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How to Become a (Really Good) Documentary Filmmaker

How to Become a (Really Good) Documentary Filmmaker

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Published by Hyperink
ABOUT THE BOOK

A few days after Flight 77 crashed into the Pentagon, I got a call at my Washington, DC home from a panicked producer in LA, begging me to do some short pieces about the 9/11 tragedy. She needed something to show on the Emmys® to acknowledge the attack, and the broadcast was just a few days away. I don't know how she found me, but I explained that I was not a news producer. She persisted. Somehow the desperation in her voice and the desperation of the tragedy coalesced, making it difficult, if not impossible for me to say no. So off I went, taking a colleague with me for support, not at all sure how to proceed. My background was in long-form documentaries: projects that take months or years to complete, not quick turnaround packages. But I was already on board, so I would just have to go for it.

MEET THE AUTHOR

Nancy LeBrun has been involved in the world of documentaries since the Stone Age. Her first Emmy was for producing a film for National Geographic on the explorer Ernest Shackleton and Ms. LeBrun has subsequently been awarded another four Emmys, two Dupont Columbia journalism awards, and a Peabody for projects she wrote, produced or executive produced. One series she EP'd, "Great Books" was awarded special recognition by NATAS. In addition to writing and producing, Ms. LeBrun is a dog person, married, and just moved to the Atlanta, Georgia area where she is reacquainting herself with grits. www.nancylebrun.com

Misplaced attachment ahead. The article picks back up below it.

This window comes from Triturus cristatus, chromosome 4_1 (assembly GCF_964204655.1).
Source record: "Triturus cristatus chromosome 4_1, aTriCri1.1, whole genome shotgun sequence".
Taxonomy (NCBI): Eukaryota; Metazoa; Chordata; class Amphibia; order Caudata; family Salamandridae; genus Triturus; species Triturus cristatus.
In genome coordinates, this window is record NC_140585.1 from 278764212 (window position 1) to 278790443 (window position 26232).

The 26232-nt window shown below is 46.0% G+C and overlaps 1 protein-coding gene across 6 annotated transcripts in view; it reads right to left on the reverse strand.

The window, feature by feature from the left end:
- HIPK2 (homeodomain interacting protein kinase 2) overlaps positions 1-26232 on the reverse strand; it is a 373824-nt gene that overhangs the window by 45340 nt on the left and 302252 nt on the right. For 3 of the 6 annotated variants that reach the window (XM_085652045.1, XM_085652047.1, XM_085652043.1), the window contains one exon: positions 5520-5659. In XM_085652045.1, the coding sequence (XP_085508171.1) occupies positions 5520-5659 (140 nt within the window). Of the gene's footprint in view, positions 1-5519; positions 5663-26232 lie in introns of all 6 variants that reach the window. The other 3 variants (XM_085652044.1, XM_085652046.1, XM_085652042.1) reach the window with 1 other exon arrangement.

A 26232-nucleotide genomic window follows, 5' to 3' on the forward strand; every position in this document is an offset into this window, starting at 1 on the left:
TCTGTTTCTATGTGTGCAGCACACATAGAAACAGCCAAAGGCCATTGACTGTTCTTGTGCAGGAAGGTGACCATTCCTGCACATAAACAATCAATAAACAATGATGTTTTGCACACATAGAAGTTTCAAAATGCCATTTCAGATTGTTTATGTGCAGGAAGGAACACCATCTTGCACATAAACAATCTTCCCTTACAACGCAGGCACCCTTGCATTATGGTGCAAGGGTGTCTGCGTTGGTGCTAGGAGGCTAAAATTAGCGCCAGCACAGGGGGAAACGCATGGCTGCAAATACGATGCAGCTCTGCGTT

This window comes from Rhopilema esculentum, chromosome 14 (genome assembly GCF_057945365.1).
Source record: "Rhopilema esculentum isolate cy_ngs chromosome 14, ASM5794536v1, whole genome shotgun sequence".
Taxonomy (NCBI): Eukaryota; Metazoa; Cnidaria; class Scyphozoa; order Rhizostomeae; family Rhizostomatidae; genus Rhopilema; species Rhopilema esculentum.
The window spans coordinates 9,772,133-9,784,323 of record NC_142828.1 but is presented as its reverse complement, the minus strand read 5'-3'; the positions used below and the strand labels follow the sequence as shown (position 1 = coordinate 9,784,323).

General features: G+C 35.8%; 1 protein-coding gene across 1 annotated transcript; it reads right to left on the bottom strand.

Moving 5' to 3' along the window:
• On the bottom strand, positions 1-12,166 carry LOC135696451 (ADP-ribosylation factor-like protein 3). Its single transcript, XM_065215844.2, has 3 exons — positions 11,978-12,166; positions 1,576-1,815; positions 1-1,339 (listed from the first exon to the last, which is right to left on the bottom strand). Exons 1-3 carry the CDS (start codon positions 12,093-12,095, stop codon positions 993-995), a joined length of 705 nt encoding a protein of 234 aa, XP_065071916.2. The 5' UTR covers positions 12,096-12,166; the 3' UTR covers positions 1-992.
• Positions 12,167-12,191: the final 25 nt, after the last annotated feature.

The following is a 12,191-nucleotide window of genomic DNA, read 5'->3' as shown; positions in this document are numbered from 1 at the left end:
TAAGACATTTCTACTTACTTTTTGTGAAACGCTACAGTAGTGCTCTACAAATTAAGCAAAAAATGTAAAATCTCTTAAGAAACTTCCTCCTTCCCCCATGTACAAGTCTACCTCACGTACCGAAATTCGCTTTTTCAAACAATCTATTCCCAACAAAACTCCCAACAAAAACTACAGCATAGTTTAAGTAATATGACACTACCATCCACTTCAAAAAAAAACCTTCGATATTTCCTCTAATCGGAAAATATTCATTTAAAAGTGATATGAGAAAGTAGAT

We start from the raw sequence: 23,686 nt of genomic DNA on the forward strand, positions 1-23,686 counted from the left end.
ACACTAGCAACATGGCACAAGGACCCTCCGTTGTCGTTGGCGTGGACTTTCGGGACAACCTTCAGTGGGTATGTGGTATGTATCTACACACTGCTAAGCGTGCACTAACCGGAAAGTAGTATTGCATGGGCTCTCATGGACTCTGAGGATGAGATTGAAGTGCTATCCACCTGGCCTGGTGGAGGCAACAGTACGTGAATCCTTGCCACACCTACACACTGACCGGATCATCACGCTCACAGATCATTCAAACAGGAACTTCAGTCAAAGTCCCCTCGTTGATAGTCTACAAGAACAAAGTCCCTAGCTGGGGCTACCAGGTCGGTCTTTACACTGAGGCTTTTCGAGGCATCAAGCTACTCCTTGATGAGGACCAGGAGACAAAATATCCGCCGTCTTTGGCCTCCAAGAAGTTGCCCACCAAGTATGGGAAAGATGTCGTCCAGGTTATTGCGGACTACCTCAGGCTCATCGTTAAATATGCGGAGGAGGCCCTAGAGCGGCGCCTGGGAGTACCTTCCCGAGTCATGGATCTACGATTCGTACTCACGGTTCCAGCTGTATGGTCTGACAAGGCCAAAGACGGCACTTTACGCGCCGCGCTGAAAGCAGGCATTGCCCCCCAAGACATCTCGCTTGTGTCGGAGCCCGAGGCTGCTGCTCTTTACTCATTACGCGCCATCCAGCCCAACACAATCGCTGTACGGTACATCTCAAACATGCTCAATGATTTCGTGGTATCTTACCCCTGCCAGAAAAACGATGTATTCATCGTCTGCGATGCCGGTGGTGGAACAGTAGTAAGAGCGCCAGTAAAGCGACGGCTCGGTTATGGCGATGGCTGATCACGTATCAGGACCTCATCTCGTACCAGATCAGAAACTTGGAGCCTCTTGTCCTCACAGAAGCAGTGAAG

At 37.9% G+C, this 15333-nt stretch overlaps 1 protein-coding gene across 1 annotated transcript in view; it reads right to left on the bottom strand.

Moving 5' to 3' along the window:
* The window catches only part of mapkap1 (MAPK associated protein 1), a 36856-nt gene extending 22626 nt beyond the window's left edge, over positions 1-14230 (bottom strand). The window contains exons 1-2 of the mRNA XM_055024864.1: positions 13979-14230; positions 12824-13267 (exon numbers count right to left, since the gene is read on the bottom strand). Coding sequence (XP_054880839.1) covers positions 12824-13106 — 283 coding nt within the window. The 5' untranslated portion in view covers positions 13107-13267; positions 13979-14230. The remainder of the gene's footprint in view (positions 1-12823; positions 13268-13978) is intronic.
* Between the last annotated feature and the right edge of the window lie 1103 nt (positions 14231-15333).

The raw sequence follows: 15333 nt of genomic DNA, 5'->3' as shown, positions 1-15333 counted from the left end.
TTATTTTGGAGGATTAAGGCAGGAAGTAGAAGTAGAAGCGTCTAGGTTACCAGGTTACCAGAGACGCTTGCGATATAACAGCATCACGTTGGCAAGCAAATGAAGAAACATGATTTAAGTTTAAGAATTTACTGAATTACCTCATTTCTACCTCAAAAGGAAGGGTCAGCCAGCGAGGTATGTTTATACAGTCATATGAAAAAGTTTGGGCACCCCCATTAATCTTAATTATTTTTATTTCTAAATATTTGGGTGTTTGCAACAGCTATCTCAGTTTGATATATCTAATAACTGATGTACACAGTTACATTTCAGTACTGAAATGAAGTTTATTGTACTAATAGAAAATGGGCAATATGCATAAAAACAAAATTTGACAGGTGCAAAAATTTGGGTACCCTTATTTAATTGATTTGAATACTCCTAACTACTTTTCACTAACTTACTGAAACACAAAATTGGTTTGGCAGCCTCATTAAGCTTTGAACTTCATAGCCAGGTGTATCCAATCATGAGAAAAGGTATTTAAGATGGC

EXCERPT FROM THE BOOK

Documentary, like all filmmaking, is largely a team sport. There's often a producer, a director, a director of photography, an audio engineer, an editor, and more. Some filmmakers take more of the auteur approach and direct, shoot, and edit themselves. If you suspect that you don't like to share or that the vision you have is a burning one, you might want to go this route. If you don't shoot, find a DP who gets you, or can at least execute your vision. Likewise make sure your editor, the other member of the triumvirate, is of like mind, because if you have a very specific vision you'll want your team to help you get as close to it as you can.

If you're doing a big doc series for TV, on the other hand, you're going to have a bigger crew and you may be picking up film crew in whatever city your shoot is located. That requires leadership and some essential management skills. Documentary film crews are generally easy and fun, but shoots can be grueling and tensions do arise. You're the Big Kahuna, but you're also responsible for a functioning crew that gets you what you need. Diplomacy, clarity, courtesy, and decisiveness are all required skills. You'll be overseen by the network and are likely to be on a fairly short leash. If they like what you're doing, the payoff can be terrific, monetarily and in terms of recognition even if the demands are high.

Here's a bit of terminology trivia for you: for years in TV docs, the producer and director roles were often mushed together and the terms used interchangeably. Today, there is often more of a differentiation, akin to what feature films have. The producer is more the logistics and business manager, and participates in the editorial process to varying degrees. The director does just what the title suggests: directs the film and acts as the creative lynchpin. In TV reality shows and other kinds of non-fiction series, the Big Noise is called a Showrunner. In all of these configurations, the team answers to the network EP, or Executive Producer, who is answering to someone even higher up the food chain.